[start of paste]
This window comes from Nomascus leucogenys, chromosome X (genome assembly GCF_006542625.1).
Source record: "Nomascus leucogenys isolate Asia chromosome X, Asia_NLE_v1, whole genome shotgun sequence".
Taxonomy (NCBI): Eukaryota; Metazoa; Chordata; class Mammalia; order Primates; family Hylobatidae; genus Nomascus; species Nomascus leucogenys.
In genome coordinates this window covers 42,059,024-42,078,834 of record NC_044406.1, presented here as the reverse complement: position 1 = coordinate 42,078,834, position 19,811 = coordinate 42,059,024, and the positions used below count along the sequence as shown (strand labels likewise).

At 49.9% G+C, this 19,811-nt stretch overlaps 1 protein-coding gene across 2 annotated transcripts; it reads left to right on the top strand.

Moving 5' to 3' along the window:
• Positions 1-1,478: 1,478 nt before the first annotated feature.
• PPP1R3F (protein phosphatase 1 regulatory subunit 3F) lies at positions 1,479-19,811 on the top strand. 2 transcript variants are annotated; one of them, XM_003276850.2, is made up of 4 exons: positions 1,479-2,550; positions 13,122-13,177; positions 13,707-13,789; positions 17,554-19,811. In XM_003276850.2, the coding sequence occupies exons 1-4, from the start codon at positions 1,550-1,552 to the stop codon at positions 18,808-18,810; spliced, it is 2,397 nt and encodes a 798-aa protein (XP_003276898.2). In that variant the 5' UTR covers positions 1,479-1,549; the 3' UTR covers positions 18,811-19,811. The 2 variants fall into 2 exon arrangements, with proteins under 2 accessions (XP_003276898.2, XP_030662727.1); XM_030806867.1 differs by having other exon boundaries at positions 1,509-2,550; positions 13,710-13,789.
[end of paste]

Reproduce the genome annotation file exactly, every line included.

This window comes from Nomascus leucogenys, chromosome X (genome assembly GCF_006542625.1).
Source record: "Nomascus leucogenys isolate Asia chromosome X, Asia_NLE_v1, whole genome shotgun sequence".
Taxonomy (NCBI): Eukaryota; Metazoa; Chordata; class Mammalia; order Primates; family Hylobatidae; genus Nomascus; species Nomascus leucogenys.
In genome coordinates this window covers 42,059,024-42,078,834 of record NC_044406.1, presented here as the reverse complement: position 1 = coordinate 42,078,834, position 19,811 = coordinate 42,059,024, and the positions used below count along the sequence as shown (strand labels likewise).

At 49.9% G+C, this 19,811-nt stretch overlaps 1 protein-coding gene across 2 annotated transcripts; it reads left to right on the top strand.

Moving 5' to 3' along the window:
• Positions 1-1,478: 1,478 nt before the first annotated feature.
• PPP1R3F (protein phosphatase 1 regulatory subunit 3F) lies at positions 1,479-19,811 on the top strand. 2 transcript variants are annotated; one of them, XM_003276850.2, is made up of 4 exons: positions 1,479-2,550; positions 13,122-13,177; positions 13,707-13,789; positions 17,554-19,811. In XM_003276850.2, the coding sequence occupies exons 1-4, from the start codon at positions 1,550-1,552 to the stop codon at positions 18,808-18,810; spliced, it is 2,397 nt and encodes a 798-aa protein (XP_003276898.2). In that variant the 5' UTR covers positions 1,479-1,549; the 3' UTR covers positions 18,811-19,811. The 2 variants fall into 2 exon arrangements, with proteins under 2 accessions (XP_003276898.2, XP_030662727.1); XM_030806867.1 differs by having other exon boundaries at positions 1,509-2,550; positions 13,710-13,789.